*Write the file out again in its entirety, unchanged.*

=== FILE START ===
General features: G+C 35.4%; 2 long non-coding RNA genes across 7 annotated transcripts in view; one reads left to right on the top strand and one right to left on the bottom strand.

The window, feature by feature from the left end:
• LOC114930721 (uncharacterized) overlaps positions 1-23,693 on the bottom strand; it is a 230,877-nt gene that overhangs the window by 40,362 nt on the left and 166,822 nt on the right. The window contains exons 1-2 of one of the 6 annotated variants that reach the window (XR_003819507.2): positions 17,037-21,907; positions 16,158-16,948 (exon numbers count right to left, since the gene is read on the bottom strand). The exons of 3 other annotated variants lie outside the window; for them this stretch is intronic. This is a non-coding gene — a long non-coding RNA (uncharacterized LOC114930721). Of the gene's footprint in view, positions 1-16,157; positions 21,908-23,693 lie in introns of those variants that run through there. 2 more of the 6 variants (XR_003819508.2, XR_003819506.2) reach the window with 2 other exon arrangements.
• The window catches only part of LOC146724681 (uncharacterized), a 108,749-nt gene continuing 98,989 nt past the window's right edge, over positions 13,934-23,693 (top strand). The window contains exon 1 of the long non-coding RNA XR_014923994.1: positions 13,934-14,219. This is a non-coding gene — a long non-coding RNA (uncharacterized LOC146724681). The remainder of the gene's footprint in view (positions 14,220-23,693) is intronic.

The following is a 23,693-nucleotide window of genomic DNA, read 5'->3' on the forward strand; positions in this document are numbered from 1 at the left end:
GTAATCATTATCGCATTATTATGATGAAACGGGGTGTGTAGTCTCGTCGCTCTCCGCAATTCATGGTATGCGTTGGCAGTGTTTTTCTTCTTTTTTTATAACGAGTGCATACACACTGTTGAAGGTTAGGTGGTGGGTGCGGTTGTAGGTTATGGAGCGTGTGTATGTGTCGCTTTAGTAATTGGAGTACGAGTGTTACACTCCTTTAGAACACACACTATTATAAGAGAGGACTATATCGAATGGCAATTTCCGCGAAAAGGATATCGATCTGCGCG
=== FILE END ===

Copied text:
General features: G+C 35.4%; 2 long non-coding RNA genes across 7 annotated transcripts in view; one reads left to right on the top strand and one right to left on the bottom strand.

The window, feature by feature from the left end:
• LOC114930721 (uncharacterized) overlaps positions 1-23,693 on the bottom strand; it is a 230,877-nt gene that overhangs the window by 40,362 nt on the left and 166,822 nt on the right. The window contains exons 1-2 of one of the 6 annotated variants that reach the window (XR_003819507.2): positions 17,037-21,907; positions 16,158-16,948 (exon numbers count right to left, since the gene is read on the bottom strand). The exons of 3 other annotated variants lie outside the window; for them this stretch is intronic. This is a non-coding gene — a long non-coding RNA (uncharacterized LOC114930721). Of the gene's footprint in view, positions 1-16,157; positions 21,908-23,693 lie in introns of those variants that run through there. 2 more of the 6 variants (XR_003819508.2, XR_003819506.2) reach the window with 2 other exon arrangements.
• The window catches only part of LOC146724681 (uncharacterized), a 108,749-nt gene continuing 98,989 nt past the window's right edge, over positions 13,934-23,693 (top strand). The window contains exon 1 of the long non-coding RNA XR_014923994.1: positions 13,934-14,219. This is a non-coding gene — a long non-coding RNA (uncharacterized LOC146724681). The remainder of the gene's footprint in view (positions 14,220-23,693) is intronic.

The following is a 23,693-nucleotide window of genomic DNA, read 5'->3' on the forward strand; positions in this document are numbered from 1 at the left end:
GTAATCATTATCGCATTATTATGATGAAACGGGGTGTGTAGTCTCGTCGCTCTCCGCAATTCATGGTATGCGTTGGCAGTGTTTTTCTTCTTTTTTTATAACGAGTGCATACACACTGTTGAAGGTTAGGTGGTGGGTGCGGTTGTAGGTTATGGAGCGTGTGTATGTGTCGCTTTAGTAATTGGAGTACGAGTGTTACACTCCTTTAGAACACACACTATTATAAGAGAGGACTATATCGAATGGCAATTTCCGCGAAAAGGATATCGATCTGCGCG